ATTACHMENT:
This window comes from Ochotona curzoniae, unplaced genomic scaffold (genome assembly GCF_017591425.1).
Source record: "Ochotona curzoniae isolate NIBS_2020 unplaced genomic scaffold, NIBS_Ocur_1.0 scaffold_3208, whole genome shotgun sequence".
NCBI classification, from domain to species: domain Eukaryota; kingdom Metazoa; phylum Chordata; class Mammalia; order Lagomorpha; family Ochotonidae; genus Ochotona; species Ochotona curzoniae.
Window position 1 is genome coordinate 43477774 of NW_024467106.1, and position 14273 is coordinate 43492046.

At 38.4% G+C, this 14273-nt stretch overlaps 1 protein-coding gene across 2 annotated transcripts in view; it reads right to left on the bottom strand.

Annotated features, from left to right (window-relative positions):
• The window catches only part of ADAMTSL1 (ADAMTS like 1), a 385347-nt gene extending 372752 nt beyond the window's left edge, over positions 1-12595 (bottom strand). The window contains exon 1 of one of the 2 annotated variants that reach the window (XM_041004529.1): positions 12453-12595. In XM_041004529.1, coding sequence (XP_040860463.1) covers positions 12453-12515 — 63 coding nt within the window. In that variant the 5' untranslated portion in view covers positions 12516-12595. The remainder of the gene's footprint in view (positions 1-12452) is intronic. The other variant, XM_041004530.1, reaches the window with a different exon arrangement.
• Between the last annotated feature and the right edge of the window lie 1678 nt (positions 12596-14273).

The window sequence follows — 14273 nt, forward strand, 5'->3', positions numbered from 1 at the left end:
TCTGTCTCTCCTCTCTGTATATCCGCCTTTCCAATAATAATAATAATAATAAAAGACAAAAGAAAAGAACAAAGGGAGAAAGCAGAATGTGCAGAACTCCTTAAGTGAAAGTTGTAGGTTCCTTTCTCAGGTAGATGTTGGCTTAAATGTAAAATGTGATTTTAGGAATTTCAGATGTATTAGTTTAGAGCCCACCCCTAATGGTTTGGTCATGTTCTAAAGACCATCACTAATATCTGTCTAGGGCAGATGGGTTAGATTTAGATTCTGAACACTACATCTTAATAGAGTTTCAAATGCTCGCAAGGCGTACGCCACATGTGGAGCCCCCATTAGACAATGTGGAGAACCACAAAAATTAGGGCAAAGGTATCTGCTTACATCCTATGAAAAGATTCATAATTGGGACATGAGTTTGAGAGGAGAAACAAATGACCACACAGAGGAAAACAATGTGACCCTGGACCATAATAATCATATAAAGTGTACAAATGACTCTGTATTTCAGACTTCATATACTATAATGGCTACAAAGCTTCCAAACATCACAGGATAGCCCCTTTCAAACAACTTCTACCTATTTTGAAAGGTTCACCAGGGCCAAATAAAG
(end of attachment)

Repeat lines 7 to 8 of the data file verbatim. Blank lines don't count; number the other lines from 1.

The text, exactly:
• The window catches only part of ADAMTSL1 (ADAMTS like 1), a 385347-nt gene extending 372752 nt beyond the window's left edge, over positions 1-12595 (bottom strand). The window contains exon 1 of one of the 2 annotated variants that reach the window (XM_041004529.1): positions 12453-12595. In XM_041004529.1, coding sequence (XP_040860463.1) covers positions 12453-12515 — 63 coding nt within the window. In that variant the 5' untranslated portion in view covers positions 12516-12595. The remainder of the gene's footprint in view (positions 1-12452) is intronic. The other variant, XM_041004530.1, reaches the window with a different exon arrangement.
• Between the last annotated feature and the right edge of the window lie 1678 nt (positions 12596-14273).